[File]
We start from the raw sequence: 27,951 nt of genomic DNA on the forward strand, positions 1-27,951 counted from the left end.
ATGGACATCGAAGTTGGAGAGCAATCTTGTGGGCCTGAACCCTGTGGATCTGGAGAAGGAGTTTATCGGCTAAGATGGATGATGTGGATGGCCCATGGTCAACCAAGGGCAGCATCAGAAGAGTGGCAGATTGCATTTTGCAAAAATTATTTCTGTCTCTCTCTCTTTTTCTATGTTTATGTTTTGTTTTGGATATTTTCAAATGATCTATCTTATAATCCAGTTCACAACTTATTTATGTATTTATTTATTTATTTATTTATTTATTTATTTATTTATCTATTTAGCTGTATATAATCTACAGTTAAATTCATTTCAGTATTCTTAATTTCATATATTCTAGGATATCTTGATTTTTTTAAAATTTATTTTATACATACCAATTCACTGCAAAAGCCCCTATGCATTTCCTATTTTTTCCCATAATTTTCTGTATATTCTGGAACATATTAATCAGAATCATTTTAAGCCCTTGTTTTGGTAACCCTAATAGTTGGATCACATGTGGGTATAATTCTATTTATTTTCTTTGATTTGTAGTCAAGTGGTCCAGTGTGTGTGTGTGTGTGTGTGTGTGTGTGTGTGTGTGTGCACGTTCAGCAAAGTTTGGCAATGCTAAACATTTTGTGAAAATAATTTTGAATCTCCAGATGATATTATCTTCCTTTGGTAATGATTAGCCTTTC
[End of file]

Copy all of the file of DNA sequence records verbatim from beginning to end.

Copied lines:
We start from the raw sequence: 27,951 nt of genomic DNA on the forward strand, positions 1-27,951 counted from the left end.
ATGGACATCGAAGTTGGAGAGCAATCTTGTGGGCCTGAACCCTGTGGATCTGGAGAAGGAGTTTATCGGCTAAGATGGATGATGTGGATGGCCCATGGTCAACCAAGGGCAGCATCAGAAGAGTGGCAGATTGCATTTTGCAAAAATTATTTCTGTCTCTCTCTCTTTTTCTATGTTTATGTTTTGTTTTGGATATTTTCAAATGATCTATCTTATAATCCAGTTCACAACTTATTTATGTATTTATTTATTTATTTATTTATTTATTTATTTATTTATCTATTTAGCTGTATATAATCTACAGTTAAATTCATTTCAGTATTCTTAATTTCATATATTCTAGGATATCTTGATTTTTTTAAAATTTATTTTATACATACCAATTCACTGCAAAAGCCCCTATGCATTTCCTATTTTTTCCCATAATTTTCTGTATATTCTGGAACATATTAATCAGAATCATTTTAAGCCCTTGTTTTGGTAACCCTAATAGTTGGATCACATGTGGGTATAATTCTATTTATTTTCTTTGATTTGTAGTCAAGTGGTCCAGTGTGTGTGTGTGTGTGTGTGTGTGTGTGTGTGTGTGTGCACGTTCAGCAAAGTTTGGCAATGCTAAACATTTTGTGAAAATAATTTTGAATCTCCAGATGATATTATCTTCCTTTGGTAATGATTAGCCTTTC